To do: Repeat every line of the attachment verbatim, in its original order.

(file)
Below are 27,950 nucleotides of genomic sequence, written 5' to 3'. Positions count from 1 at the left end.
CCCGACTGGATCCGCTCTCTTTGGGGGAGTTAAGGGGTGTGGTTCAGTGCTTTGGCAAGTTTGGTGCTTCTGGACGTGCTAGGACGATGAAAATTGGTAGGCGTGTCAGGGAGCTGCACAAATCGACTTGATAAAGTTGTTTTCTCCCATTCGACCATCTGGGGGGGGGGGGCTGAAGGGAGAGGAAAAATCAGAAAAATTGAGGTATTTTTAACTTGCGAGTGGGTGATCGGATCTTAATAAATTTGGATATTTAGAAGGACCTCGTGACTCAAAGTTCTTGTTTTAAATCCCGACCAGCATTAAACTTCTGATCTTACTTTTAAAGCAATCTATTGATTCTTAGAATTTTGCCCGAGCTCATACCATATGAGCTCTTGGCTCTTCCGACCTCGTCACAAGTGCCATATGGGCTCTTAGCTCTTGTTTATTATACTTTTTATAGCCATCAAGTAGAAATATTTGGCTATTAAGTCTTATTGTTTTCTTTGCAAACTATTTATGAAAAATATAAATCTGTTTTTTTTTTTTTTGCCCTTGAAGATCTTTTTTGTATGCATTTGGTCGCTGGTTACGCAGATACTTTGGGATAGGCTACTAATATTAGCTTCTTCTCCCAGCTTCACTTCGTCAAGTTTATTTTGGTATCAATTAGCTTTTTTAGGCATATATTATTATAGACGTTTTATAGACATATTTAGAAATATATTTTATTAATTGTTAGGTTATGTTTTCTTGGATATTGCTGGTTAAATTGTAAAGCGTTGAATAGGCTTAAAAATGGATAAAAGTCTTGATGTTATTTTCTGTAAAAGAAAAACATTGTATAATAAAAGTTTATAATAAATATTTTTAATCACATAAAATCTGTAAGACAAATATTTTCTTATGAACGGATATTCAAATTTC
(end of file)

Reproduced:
Below are 27,950 nucleotides of genomic sequence, written 5' to 3'. Positions count from 1 at the left end.
CCCGACTGGATCCGCTCTCTTTGGGGGAGTTAAGGGGTGTGGTTCAGTGCTTTGGCAAGTTTGGTGCTTCTGGACGTGCTAGGACGATGAAAATTGGTAGGCGTGTCAGGGAGCTGCACAAATCGACTTGATAAAGTTGTTTTCTCCCATTCGACCATCTGGGGGGGGGGGGCTGAAGGGAGAGGAAAAATCAGAAAAATTGAGGTATTTTTAACTTGCGAGTGGGTGATCGGATCTTAATAAATTTGGATATTTAGAAGGACCTCGTGACTCAAAGTTCTTGTTTTAAATCCCGACCAGCATTAAACTTCTGATCTTACTTTTAAAGCAATCTATTGATTCTTAGAATTTTGCCCGAGCTCATACCATATGAGCTCTTGGCTCTTCCGACCTCGTCACAAGTGCCATATGGGCTCTTAGCTCTTGTTTATTATACTTTTTATAGCCATCAAGTAGAAATATTTGGCTATTAAGTCTTATTGTTTTCTTTGCAAACTATTTATGAAAAATATAAATCTGTTTTTTTTTTTTTTGCCCTTGAAGATCTTTTTTGTATGCATTTGGTCGCTGGTTACGCAGATACTTTGGGATAGGCTACTAATATTAGCTTCTTCTCCCAGCTTCACTTCGTCAAGTTTATTTTGGTATCAATTAGCTTTTTTAGGCATATATTATTATAGACGTTTTATAGACATATTTAGAAATATATTTTATTAATTGTTAGGTTATGTTTTCTTGGATATTGCTGGTTAAATTGTAAAGCGTTGAATAGGCTTAAAAATGGATAAAAGTCTTGATGTTATTTTCTGTAAAAGAAAAACATTGTATAATAAAAGTTTATAATAAATATTTTTAATCACATAAAATCTGTAAGACAAATATTTTCTTATGAACGGATATTCAAATTTC